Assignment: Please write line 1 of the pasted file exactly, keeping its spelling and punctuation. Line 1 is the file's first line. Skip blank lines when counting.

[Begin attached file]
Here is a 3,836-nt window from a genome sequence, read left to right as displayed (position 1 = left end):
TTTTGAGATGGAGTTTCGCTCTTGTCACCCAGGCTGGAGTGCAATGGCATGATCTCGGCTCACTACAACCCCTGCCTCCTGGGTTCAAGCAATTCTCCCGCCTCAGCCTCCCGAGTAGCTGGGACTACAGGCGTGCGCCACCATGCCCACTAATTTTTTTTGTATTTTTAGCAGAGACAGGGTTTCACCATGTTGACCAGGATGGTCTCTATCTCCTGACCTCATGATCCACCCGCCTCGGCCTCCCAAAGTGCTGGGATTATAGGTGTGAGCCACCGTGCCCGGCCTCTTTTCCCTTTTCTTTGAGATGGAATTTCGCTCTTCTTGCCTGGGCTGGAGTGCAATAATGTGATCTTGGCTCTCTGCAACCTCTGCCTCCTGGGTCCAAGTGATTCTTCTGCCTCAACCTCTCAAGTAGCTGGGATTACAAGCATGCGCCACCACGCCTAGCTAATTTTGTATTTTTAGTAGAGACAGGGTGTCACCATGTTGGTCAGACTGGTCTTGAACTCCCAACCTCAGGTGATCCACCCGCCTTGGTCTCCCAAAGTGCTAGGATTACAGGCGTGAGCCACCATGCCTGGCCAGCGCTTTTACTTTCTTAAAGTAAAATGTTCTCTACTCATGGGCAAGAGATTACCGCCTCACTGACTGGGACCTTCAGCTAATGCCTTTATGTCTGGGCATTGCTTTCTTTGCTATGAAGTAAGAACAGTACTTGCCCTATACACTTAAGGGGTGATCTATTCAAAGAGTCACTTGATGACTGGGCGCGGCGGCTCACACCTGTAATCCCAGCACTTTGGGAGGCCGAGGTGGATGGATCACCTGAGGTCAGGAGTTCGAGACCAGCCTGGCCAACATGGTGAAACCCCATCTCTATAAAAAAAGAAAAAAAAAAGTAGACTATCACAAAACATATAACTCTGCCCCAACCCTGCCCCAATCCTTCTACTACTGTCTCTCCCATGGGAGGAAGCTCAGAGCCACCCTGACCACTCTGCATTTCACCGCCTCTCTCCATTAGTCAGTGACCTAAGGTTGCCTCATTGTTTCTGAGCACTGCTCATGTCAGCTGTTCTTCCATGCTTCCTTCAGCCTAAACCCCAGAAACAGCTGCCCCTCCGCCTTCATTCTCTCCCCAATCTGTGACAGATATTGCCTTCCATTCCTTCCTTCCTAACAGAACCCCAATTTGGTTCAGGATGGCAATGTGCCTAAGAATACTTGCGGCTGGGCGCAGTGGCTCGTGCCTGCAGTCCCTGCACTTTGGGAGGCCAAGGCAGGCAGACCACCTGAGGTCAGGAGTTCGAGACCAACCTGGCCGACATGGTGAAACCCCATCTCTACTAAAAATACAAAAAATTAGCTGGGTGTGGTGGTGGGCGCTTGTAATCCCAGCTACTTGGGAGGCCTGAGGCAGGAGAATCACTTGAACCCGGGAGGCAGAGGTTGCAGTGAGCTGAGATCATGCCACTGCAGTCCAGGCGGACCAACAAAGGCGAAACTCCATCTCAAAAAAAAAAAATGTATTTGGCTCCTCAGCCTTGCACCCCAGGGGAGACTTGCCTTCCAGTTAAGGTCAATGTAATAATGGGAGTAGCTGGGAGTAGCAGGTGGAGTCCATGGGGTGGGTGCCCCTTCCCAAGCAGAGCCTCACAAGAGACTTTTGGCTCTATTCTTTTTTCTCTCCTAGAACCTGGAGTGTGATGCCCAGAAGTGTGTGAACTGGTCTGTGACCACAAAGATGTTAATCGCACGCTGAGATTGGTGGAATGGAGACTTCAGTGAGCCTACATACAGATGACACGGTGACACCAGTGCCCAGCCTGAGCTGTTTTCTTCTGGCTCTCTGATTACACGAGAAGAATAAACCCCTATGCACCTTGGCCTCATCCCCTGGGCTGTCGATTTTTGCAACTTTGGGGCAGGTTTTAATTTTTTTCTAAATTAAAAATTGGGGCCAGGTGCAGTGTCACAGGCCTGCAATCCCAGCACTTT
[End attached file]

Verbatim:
Here is a 3,836-nt window from a genome sequence, read left to right as displayed (position 1 = left end):